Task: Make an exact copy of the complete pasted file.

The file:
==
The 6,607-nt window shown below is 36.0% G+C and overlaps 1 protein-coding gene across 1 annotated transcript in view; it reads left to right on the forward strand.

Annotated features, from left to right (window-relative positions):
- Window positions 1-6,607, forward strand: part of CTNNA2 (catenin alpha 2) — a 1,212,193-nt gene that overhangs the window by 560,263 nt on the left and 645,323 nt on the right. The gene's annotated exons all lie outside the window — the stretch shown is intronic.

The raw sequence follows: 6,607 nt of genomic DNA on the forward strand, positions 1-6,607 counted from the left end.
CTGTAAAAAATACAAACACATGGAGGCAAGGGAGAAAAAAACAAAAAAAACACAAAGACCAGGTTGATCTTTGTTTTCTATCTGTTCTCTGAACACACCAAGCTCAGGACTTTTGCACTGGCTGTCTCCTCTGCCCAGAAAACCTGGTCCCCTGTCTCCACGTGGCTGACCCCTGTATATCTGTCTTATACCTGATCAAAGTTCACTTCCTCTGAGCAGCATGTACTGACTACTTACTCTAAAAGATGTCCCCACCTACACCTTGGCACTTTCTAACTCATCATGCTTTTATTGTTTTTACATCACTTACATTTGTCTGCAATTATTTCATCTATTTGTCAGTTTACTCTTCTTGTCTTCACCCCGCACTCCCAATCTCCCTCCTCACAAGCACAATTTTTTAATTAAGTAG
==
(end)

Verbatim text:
The 6,607-nt window shown below is 36.0% G+C and overlaps 1 protein-coding gene across 1 annotated transcript in view; it reads left to right on the forward strand.

Annotated features, from left to right (window-relative positions):
- Window positions 1-6,607, forward strand: part of CTNNA2 (catenin alpha 2) — a 1,212,193-nt gene that overhangs the window by 560,263 nt on the left and 645,323 nt on the right. The gene's annotated exons all lie outside the window — the stretch shown is intronic.

The raw sequence follows: 6,607 nt of genomic DNA on the forward strand, positions 1-6,607 counted from the left end.
CTGTAAAAAATACAAACACATGGAGGCAAGGGAGAAAAAAACAAAAAAAACACAAAGACCAGGTTGATCTTTGTTTTCTATCTGTTCTCTGAACACACCAAGCTCAGGACTTTTGCACTGGCTGTCTCCTCTGCCCAGAAAACCTGGTCCCCTGTCTCCACGTGGCTGACCCCTGTATATCTGTCTTATACCTGATCAAAGTTCACTTCCTCTGAGCAGCATGTACTGACTACTTACTCTAAAAGATGTCCCCACCTACACCTTGGCACTTTCTAACTCATCATGCTTTTATTGTTTTTACATCACTTACATTTGTCTGCAATTATTTCATCTATTTGTCAGTTTACTCTTCTTGTCTTCACCCCGCACTCCCAATCTCCCTCCTCACAAGCACAATTTTTTAATTAAGTAG